Glasser/Schoenbaum is an integral part of our community. They not only provide critical commercial space for non-profits but also build networks within our community to meet the needs of our most vulnerable.
This summer, The Glasser/Schoenbaum Human Services Center hosted a summer “lunch and learn” series to provide professional development and self-care opportunities for the roughly 200 staff who work on the campus. The plan is to build the series into an annual campus program for Florida’s long, hot summers when the population recedes along with local traffic.
Broken down between self-care related topics on Wellness Wednesdays and professional development topics on Thirsty for Learning Thursdays, the Center hosted a total of six workshops between May and July.
Wellness Wednesdays included Mental Health & Self-Care, Sugar Detox, and Gentle Yoga & Movement. These workshops were partially funded through a mini-grant to focus on self-care from the Community Foundation of Sarasota County.
Thirsty for Learning Thursdays included a two-part marketing workshop on differentiating our brands and a collaboration workshop to help us open up conversations between our organizations and find out how we can help each other.
Dr. Kameron Hodgens, Executive Director and CEO of Glasser/Schoenbaum has spent much of her four-year tenure focusing on campus relations and ways in which the Center can be more of a convener and resource for its tenant partners. “As a campus housing 20 nonprofits, our responsibility to maximize its impact goes beyond subsidizing quality office space. We want to provide resources that may not always be available and convenient to the staff on our campus as a value-added benefit. It’s easy to say that professional development and self-care are important, but unless it’s free and convenient, chances are that very few of us make it a priority.”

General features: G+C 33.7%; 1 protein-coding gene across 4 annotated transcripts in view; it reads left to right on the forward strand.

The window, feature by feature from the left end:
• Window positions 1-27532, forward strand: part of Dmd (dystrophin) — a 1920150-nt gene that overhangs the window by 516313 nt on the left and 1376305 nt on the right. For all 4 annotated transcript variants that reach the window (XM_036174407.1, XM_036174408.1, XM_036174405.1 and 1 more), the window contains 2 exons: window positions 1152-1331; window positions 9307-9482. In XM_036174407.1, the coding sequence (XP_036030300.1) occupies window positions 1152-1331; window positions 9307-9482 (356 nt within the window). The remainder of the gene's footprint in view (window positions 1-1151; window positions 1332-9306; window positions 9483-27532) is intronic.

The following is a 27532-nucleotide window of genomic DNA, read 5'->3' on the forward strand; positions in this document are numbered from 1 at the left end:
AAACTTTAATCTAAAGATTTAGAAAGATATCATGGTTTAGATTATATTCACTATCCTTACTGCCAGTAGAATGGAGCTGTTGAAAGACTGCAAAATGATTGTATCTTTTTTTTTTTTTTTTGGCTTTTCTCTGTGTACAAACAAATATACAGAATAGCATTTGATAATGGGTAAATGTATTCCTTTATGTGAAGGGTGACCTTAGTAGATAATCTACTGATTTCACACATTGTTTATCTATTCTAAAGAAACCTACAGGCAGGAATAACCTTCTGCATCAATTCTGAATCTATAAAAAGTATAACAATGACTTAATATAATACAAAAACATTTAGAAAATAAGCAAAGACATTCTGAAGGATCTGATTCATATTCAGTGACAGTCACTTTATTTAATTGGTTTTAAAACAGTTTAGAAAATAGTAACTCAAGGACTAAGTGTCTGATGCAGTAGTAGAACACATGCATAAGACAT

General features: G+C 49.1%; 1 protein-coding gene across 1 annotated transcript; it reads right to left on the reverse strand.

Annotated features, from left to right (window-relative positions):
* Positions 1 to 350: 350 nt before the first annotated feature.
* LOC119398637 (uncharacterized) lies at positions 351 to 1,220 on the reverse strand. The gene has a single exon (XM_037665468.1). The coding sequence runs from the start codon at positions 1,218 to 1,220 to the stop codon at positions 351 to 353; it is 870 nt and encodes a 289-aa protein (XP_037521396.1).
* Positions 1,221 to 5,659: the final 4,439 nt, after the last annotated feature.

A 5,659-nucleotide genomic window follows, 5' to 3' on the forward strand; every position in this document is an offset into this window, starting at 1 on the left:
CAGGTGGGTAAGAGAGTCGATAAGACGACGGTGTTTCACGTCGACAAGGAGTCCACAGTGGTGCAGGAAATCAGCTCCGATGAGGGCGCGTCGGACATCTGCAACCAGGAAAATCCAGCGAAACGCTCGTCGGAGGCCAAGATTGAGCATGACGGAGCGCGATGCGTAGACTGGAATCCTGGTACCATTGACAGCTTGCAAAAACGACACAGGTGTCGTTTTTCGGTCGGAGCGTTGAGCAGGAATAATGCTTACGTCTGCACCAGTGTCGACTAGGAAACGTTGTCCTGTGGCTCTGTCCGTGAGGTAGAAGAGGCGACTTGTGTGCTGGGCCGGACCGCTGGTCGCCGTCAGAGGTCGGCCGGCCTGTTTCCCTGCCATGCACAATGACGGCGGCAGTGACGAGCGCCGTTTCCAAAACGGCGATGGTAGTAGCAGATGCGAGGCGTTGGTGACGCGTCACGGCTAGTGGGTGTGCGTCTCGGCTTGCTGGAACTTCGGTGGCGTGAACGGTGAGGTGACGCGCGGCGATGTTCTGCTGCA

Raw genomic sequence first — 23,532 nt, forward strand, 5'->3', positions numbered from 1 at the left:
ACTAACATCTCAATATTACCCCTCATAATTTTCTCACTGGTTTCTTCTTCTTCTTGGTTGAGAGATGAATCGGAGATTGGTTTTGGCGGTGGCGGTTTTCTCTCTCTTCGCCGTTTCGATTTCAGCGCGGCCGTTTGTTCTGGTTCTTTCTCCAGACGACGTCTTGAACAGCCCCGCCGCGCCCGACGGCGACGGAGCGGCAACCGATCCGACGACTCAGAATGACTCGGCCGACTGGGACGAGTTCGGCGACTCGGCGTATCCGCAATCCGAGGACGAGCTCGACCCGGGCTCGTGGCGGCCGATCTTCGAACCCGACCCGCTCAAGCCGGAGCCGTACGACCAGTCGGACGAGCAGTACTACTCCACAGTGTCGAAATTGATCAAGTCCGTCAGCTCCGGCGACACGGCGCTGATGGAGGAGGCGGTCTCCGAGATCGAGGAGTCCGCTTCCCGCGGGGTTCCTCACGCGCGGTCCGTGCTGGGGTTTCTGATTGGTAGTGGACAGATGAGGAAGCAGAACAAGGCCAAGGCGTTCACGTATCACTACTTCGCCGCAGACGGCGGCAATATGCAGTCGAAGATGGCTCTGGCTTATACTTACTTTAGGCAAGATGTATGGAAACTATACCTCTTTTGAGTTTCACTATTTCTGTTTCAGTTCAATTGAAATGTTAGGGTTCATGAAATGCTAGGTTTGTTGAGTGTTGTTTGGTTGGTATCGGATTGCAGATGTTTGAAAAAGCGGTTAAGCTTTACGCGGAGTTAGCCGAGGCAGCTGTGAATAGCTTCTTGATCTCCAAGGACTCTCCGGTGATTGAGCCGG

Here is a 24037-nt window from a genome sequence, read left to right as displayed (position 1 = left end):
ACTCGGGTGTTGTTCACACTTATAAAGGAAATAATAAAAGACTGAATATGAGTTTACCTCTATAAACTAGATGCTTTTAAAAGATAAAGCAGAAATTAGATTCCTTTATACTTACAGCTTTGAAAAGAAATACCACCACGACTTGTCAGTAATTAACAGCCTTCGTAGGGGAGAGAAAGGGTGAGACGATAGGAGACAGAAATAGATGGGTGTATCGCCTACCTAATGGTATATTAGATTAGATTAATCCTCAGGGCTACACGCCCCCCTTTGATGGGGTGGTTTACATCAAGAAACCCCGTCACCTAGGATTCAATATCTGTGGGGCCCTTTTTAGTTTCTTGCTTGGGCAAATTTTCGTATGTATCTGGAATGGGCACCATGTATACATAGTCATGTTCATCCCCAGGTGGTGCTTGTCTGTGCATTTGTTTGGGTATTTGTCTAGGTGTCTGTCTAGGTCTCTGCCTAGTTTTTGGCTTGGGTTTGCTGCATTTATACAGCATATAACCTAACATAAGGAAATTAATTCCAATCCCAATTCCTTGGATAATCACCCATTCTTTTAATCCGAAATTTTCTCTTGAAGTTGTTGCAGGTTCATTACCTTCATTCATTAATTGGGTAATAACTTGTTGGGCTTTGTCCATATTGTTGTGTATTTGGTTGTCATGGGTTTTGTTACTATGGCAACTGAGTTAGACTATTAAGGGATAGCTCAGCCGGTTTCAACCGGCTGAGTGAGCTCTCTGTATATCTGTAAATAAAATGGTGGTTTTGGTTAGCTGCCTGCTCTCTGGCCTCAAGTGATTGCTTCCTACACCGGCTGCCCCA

As the summer ends, Glasser/Schoenbaum is taking the series’ momentum to begin a new monthly program called Glasser Passports. This new series will respond to tenant partners’ stated interest in learning more about the neighbors right next door to them on the Campus of Caring.
The staff at Glasser/Schoenbaum have done a great job of connecting the many organizations on campus and creating a space that sparks collaboration. This sense of community extends to staff and clients alike, helping to break down barriers and leading to innovative ways to serve the community as a whole.
Real estate is one of the greatest costs in a business budget. Our partnership with The Glasser/Schoenbaum Human Services Center allows more money to go towards our mission. And what better place to house our office than on a campus with nineteen other outreach agencies.